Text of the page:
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Tween cakewalk

Any of yphoto(75)ou who have tween daughters are familiar with the fact that–all of a sudden–if you inhale air within 15 feet of them in front of their friends you are “So not cool, Mom.”

(Yeah, cuz I was totally trying to be extra cool in the way I didn’t let my cells die by depriving them of oxygen. Whatever. Dealing with tweens makes it really hard not to start talking like one, which of course is the MOST embarrassing thing you could do. See: “Mom, no one SAYS that.”)

And if you so much as EXhale (let alone say hello to a friend of theirs at drop off or point out that they have eye schmutz and might want to do something about it) you get the dreaded, “No, Mom. Just, No.”

I was all set to be on my best behavior when I took my girls, who are 10, and my boyfriend’s 12-year-old daughter on a walking tour of great cupcakes around town. My kids are awkward around Ruby, who is beautiful and reserved and more teen than kid these days, which makes my mile-a-minute still-silly girls extra self-conscious.

So on the way to picking up Ruby, I proactively told Sasha and Viv that I was going to make an extra special effort not to be embarrassing, but that they needed to cut me some slack, since I need to be allowed to minimally converse in order to affect the day’s plans, which involved the basics of checking in at the tour, etc.

“Yeah, that would be good,” Sasha said. “Like, don’t go up strange women and say, “O.M.G. I LOVE YOUR HAT!”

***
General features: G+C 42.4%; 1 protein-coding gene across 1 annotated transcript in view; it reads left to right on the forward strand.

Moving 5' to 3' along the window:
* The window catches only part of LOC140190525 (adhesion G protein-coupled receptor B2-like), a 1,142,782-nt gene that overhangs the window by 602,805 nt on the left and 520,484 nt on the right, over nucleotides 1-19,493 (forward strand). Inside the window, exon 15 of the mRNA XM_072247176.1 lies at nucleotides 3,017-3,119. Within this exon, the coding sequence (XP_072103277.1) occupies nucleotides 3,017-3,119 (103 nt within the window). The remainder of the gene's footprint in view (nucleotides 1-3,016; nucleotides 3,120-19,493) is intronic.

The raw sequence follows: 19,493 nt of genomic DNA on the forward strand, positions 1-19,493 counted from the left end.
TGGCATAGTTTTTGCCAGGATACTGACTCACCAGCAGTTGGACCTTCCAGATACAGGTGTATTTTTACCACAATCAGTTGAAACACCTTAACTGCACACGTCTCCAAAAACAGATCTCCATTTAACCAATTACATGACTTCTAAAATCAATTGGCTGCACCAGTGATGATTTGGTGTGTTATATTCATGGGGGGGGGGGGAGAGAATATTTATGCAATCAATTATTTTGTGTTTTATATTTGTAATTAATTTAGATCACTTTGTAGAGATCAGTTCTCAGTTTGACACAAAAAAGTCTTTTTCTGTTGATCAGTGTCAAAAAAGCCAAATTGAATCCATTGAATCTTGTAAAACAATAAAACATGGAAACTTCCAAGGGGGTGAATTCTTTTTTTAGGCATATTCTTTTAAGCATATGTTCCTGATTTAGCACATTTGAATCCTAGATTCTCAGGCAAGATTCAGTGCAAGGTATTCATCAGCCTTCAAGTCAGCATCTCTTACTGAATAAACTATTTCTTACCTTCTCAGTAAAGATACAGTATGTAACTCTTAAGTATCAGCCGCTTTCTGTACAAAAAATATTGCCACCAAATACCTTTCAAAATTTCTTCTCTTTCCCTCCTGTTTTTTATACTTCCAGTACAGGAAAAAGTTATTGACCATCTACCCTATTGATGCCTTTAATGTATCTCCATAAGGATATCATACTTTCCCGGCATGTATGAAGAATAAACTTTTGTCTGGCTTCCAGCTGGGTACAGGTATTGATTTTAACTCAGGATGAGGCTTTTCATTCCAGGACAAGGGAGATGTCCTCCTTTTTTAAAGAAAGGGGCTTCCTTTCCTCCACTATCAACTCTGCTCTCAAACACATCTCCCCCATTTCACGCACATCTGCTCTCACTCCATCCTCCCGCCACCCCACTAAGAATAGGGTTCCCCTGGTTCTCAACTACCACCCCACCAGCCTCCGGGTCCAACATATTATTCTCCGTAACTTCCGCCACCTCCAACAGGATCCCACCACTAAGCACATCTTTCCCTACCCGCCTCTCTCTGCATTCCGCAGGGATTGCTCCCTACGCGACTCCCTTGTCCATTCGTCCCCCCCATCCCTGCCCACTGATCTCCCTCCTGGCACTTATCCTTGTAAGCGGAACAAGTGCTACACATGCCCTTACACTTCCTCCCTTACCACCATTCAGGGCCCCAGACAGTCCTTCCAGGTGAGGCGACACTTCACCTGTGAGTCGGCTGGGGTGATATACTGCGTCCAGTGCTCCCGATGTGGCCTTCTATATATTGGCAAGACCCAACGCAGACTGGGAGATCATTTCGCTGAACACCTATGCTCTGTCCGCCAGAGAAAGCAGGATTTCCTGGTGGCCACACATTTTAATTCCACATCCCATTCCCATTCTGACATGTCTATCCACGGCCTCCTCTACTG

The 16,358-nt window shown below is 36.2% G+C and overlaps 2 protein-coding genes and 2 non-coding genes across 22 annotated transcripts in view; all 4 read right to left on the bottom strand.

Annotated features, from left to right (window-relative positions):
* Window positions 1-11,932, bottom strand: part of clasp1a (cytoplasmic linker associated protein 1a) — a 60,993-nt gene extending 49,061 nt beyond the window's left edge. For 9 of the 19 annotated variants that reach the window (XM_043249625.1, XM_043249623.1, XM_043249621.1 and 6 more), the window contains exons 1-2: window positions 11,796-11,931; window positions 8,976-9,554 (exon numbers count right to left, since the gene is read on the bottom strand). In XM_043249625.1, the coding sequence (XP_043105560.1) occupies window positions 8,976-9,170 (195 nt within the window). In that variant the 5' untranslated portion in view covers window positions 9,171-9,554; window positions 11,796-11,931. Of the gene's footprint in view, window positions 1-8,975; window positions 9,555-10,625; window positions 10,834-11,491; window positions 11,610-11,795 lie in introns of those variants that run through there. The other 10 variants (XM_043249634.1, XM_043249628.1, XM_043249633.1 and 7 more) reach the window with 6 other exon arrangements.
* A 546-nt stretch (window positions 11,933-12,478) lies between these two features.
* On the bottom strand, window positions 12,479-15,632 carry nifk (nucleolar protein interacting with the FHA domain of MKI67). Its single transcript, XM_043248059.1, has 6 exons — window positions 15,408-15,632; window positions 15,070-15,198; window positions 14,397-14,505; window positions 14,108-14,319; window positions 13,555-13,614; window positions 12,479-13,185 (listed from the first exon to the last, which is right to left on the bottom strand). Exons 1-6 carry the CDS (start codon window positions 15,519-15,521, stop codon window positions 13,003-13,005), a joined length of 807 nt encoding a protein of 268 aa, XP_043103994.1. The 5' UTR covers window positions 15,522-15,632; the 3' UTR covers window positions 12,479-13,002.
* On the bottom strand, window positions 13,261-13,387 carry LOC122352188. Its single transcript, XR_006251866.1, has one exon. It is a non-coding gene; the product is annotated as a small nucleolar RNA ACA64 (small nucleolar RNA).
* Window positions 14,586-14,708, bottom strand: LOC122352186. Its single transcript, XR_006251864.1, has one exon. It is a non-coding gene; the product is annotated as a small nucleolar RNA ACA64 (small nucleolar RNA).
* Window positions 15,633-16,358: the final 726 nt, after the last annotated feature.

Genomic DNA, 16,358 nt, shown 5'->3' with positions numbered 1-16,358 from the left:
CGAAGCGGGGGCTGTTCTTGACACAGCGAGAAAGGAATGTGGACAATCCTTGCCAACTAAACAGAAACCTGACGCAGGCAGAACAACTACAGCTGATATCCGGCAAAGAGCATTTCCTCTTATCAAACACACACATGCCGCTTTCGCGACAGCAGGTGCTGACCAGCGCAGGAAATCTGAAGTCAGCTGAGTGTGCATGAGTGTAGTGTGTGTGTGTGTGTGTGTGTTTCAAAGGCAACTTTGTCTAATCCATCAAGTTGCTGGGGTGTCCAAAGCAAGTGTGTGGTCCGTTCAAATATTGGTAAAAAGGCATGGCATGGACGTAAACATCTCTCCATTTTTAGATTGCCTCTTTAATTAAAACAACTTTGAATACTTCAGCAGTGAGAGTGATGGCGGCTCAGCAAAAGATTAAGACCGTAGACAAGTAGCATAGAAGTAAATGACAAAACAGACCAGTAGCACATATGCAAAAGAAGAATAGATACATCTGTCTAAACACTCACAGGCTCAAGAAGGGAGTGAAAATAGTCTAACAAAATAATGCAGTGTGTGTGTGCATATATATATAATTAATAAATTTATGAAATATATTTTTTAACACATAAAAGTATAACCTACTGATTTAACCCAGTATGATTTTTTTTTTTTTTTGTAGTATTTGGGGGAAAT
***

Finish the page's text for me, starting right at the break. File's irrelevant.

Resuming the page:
I harrumphed. “Oh, come on, I have never in all my livelong days, said ‘O.M.G. I love your’ anything! That’s not fair.” (“Mom, no one says ‘livelong days.’”)

This was our tour guide, on the right. That is indeed a cupcake hat.

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“O.M.G., I love your hat!” I whispered to her as we checked in. “Thanks!” She whispered back. She was a pro. Or a mom of tweens.

As we froze our fingers licking frosting off of them at 6 different cupcake venues, I mostly kept my mouth shut, speaking only to facilitate cupcake procurement and to suggest ways of staying warm. But the stress was getting to me.

“Mom, what’s wrong?” Viv asked, as I pursed my lips together.

“Nothing. I just want you to know how many potentially embarrassing things I could have said today that I didn’t say. I really deserve a lot of credit. Oh, wait, I’m not saying one right now. Oooh, it’s hard.”

Three girls looked at me, stony faced, though I thought I saw a hint of a smile in Ruby’s eyes. Probably my imagination.

Then Viv said, “No, Mom. Just, No.”

 

One Response to “Tween cakewalk”

  1. Susan says:

    Teenage girls suck. Period. And no one should have to be around them. I have two.